Whether you’re getting married for the first time or remarrying, it’s important to get your financial future in order first.
These days, engagements come with many different timelines and expectations, but one thing that hasn’t changed is the need for couples to plan their financial future together. If you’re about to be wed, now’s the time to have the marriage and money talk—among the most important conversations the two of you will have as you embark on this lifelong journey together.
But how to start? Many financial planners agree that setting aside the time to have an honest and open discussion about your finances is a crucial first step. Transparency about both spouses’ financial situations is imperative to building a financial future together. Talk to each other about how much money you each make at your jobs and elsewhere, what other outside forces or obligations you are tied to, and what your financial aspirations are going forward. That meeting of the minds also should be a tell-all on how you spend money. Some of us are savers; some are spenders. And according to a recent TD Ameritrade study, "Do Financial Opposites Attract", savers prefer to married to another saver. When the two of you come to terms with your “money personalities,” creating and managing your financial life plan may become an easier task. If you find yourself with a polar-opposite type, say you’re a saver and your spouse is a spender, you may want to consider assigning clear roles when it comes to money management. Perhaps the saver manages longer-term investments and the spender manages monthly bills to ensure balance and clarity is struck for both parties. Most importantly, plan regular check-ins with one another where saving progress is discussed and large purchases and investment decisions are made together.
After you’ve had the initial tell-all money talk and have discussed your “money personalities”, drill down to more specific topics in your premarital financial conversation. Consider the following ideas to jump-start your conversation.
DISCUSS YOUR GOALS. Talk about your long-term as well as your short-term goals. Discuss how much you have already saved for retirement and how you will build your retirement savings together. Also cover short-term goals and priorities like saving for a down payment on a house, taking a vacation together, or saving for a new car.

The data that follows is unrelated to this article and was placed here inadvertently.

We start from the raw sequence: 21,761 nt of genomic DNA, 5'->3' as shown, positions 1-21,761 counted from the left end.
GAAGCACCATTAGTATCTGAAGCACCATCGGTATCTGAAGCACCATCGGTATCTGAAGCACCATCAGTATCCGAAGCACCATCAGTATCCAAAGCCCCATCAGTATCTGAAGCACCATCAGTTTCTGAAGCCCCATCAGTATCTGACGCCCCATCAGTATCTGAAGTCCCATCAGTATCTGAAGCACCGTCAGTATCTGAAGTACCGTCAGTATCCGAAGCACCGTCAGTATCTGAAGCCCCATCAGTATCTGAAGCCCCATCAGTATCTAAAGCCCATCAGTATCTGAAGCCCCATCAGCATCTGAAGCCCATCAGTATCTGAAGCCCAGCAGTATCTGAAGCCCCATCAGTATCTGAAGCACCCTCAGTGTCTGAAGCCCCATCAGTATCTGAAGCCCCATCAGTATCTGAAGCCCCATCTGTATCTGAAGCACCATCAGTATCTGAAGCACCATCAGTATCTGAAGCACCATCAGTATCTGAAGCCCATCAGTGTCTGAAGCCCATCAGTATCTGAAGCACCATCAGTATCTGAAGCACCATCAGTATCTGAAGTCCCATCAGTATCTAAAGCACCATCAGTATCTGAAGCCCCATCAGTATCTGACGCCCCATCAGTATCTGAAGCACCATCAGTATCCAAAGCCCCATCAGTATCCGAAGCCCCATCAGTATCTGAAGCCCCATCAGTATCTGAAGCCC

ALIGN YOUR INVESTMENTS. Choose investments that support your short- and long-term investing goals, as well as the proper time frames, risk tolerance, and asset allocation to help you pursue your investing objectives. A complimentary goal planning session with a TD Ameritrade Financial Consultant is a great way for you to get started with an actionable plan for your future.
CREATE A BUDGET. Establish a budget by determining what your combined assets, expenses, and debt are and use this this as a guide to decide how much can be allocated to spending and saving after all necessary expenses and loan payments are covered.
SET UP ACCOUNTS. It’s important to decide on whether you will combine all or some accounts, or keep them separate. Discuss if and how you will divide bill payments, living expenses, and entertainment costs. If you have children from a previous marriage, consider costs for their continued care and needs and whether they'll be managed from your individual or joint account.
ESTABLISH AN EMERGENCY FUND. You should also have an emergency fund in place for those unexpected expenses that may pop up from time to time. The general rule of thumb is to have enough cash in your emergency fund to cover three-to-six months of expenses.
TACKLE DEBT. If either you or your spouse have outstanding student loans, an auto loan, or revolving credit, consider placing a priority on paying off the debt as quickly as possible to reduce interest payments and increase your ability to save for your future. PUT YOUR SAVINGS ON AUTOPILOT. Automatic deposits are an easy way for you to commit to saving toward your goals, such as a down payment for a new home, a dream vacation, or your long-range future in retirement.
First comes love, then comes marriage, and finally comes the post-marriage to-do list. And no, we’re not just talking about those thank you notes you need to write. It can be difficult for newlyweds returning from honeymoon bliss and a whirlwind of pre-wedding planning to sit down with yet another to-do list; however, this Postnuptial Financial To-Do List is an easy checklist you can follow to ensure you are taking the proper financial steps at the beginning of your marriage.
Now, enjoy the marriage journey together!
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